Gray would be a solid fit everywhere. But he’d work particularly well with the Boston Red Sox, teaming up with fellow Vanderbilt Commodore David Price at the top of the rotation. Boston’s division rivals, the Baltimore Orioles could also use a top starting pitcher. Gray would make a lot of sense for the Los Angeles Dodgers or St. Louis Cardinals to pursue as well.

Ryan Braun, corner outfielder, Milwaukee Brewers

Not too long ago, a suspension and numerous injuries seemed to have Ryan Braun down on the mat. But going back to the second half of last season, he has again been one of the game’s best players.

A Braun trade would have some potential holdups.

One is that he has a no-trade clause, though he’s already approved potential deals to a handful of teams.

Two is that he has a long-term contract (signed through 2020 with a mutual option for 2021), so he’d probably need to go to a big market team that would be willing to pay that big money at the end of the deal.

But the list of teams that would do that isn’t small when we consider that Braun could step into the middle of the lineup for any contending team and likely make a huge impact for 2-3 years.

Jonathan Lucroy, catcher, Milwaukee Brewers

We stay in Milwaukee and turn our attention to a man who’s been one of the game’s most consistent catchers since entering the league in 2010. Lucroy is in the midst of another great season, as the Brewers backstop is slashing at .313/.374/.473.

Unfortunately, playing for the 14-20 Brew Crew, it’s been completely wasted. Milwaukee is firmly entrenched in a rebuilding era.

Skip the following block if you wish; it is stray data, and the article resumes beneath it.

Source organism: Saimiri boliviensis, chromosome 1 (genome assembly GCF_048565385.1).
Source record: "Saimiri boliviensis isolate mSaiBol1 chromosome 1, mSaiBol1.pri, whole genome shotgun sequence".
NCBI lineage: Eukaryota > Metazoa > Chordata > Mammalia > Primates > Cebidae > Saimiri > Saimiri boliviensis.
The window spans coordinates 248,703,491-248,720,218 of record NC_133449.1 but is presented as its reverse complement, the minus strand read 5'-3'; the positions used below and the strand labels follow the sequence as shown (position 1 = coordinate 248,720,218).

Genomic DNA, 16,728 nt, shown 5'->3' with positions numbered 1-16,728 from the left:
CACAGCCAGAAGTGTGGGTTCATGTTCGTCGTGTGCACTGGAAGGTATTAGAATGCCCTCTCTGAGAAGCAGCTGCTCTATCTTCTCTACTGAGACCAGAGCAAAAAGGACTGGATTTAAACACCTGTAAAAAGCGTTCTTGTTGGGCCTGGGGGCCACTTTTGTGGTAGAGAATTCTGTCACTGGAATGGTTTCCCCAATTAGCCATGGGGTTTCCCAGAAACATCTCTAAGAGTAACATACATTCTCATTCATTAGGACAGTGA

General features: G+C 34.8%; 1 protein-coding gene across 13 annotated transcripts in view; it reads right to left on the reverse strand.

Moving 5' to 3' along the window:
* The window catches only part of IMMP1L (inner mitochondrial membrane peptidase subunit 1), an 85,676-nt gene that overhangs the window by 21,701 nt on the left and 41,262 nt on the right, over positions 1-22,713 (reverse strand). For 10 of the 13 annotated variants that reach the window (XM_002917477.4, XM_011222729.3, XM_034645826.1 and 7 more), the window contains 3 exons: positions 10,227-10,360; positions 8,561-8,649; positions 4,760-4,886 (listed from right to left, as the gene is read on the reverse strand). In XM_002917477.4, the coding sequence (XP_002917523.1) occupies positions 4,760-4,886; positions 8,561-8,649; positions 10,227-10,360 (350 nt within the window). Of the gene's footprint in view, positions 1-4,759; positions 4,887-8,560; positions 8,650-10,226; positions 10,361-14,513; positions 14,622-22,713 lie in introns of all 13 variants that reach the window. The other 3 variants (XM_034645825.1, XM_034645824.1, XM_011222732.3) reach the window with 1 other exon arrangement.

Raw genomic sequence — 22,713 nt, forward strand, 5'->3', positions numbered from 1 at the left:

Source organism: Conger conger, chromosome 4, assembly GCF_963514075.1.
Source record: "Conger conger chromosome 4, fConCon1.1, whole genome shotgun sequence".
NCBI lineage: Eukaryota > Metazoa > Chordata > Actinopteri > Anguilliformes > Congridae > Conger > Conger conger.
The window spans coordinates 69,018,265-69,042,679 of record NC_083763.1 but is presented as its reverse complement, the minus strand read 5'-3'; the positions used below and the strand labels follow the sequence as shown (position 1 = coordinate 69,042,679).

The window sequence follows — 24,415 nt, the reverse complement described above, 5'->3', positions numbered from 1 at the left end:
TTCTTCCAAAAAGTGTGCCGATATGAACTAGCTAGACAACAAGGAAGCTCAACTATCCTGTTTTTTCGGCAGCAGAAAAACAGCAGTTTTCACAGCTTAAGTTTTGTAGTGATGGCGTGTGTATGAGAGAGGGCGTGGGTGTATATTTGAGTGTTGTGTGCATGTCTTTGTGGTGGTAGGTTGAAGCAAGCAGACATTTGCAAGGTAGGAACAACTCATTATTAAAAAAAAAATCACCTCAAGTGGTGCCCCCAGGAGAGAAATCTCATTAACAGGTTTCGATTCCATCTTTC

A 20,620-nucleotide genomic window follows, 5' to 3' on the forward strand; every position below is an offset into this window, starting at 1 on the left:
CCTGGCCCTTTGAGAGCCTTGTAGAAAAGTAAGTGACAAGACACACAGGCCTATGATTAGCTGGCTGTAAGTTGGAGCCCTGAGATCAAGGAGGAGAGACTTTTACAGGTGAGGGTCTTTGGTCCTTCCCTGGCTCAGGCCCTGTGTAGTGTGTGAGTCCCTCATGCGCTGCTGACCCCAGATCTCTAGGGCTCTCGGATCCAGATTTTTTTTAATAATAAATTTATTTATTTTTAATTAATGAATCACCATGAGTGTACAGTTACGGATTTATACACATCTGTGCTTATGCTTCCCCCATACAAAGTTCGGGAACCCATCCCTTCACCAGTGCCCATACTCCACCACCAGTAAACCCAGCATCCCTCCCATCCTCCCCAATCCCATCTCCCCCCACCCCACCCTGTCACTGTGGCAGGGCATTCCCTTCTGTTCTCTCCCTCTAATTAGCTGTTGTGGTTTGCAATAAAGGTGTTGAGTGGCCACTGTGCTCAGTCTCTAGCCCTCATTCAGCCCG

Lucroy will be 30 in June and has only one more year on his contract. Given that the Brewers are going nowhere this year and 2017 already looks like another year in the rebuilding process, Lucroy should certainly be a prime candidate to be moved.

Generally speaking, most trades happen in July, as it often takes 3-4 months to separate the contenders from the pretenders. But in the case of Lucroy (or any catcher), teams should be looking to strike early to give him time to get accustomed to his new pitchers for the playoff race.

Jay Bruce, outfielder, Cincinnati Reds

As long as any potential team trading for Bruce knows what they’re getting, he’s a valuable player.

Bruce is not a high batting average or OBP guy, as his career .248/.318 numbers will tell you. So, a team looking for a centerpiece bat to hit third or fourth should probably look towards Braun or Freeman.

But a team looking to add some pop somewhere in the 5-7 spots of their order would do very well to bring a guy like Jay Bruce on board.

Bruce can be solidly relied on to hit about 25-30 home runs a year and can play better-than-adequate defense in either of the corner spots.

We do have to wait to see if a few surprising teams like the Colorado Rockies and Philadelphia Phillies remain in contention. If they don’t, then this list will include people like Carlos Gonzalez. But for now, Jay Bruce is one of the five hottest MLB trade chips out there.